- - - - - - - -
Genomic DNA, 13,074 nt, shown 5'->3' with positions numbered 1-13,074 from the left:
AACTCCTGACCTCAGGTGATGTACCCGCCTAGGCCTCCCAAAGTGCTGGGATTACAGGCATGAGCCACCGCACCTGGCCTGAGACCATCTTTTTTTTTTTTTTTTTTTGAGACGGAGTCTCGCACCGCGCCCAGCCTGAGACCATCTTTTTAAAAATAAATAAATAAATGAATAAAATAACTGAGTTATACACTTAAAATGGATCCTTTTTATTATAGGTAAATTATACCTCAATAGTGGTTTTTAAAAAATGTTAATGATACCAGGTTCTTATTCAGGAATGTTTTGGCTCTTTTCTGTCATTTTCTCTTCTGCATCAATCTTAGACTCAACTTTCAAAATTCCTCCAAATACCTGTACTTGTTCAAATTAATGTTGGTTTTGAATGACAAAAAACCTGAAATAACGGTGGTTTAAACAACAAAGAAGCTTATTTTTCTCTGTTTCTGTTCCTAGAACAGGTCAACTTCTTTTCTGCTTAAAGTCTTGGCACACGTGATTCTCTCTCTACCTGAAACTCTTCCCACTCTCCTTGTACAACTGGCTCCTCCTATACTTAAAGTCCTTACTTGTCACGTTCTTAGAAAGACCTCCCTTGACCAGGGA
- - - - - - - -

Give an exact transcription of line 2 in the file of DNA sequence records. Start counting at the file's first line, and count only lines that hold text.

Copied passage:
AACTCCTGACCTCAGGTGATGTACCCGCCTAGGCCTCCCAAAGTGCTGGGATTACAGGCATGAGCCACCGCACCTGGCCTGAGACCATCTTTTTTTTTTTTTTTTTTTGAGACGGAGTCTCGCACCGCGCCCAGCCTGAGACCATCTTTTTAAAAATAAATAAATAAATGAATAAAATAACTGAGTTATACACTTAAAATGGATCCTTTTTATTATAGGTAAATTATACCTCAATAGTGGTTTTTAAAAAATGTTAATGATACCAGGTTCTTATTCAGGAATGTTTTGGCTCTTTTCTGTCATTTTCTCTTCTGCATCAATCTTAGACTCAACTTTCAAAATTCCTCCAAATACCTGTACTTGTTCAAATTAATGTTGGTTTTGAATGACAAAAAACCTGAAATAACGGTGGTTTAAACAACAAAGAAGCTTATTTTTCTCTGTTTCTGTTCCTAGAACAGGTCAACTTCTTTTCTGCTTAAAGTCTTGGCACACGTGATTCTCTCTCTACCTGAAACTCTTCCCACTCTCCTTGTACAACTGGCTCCTCCTATACTTAAAGTCCTTACTTGTCACGTTCTTAGAAAGACCTCCCTTGACCAGGGA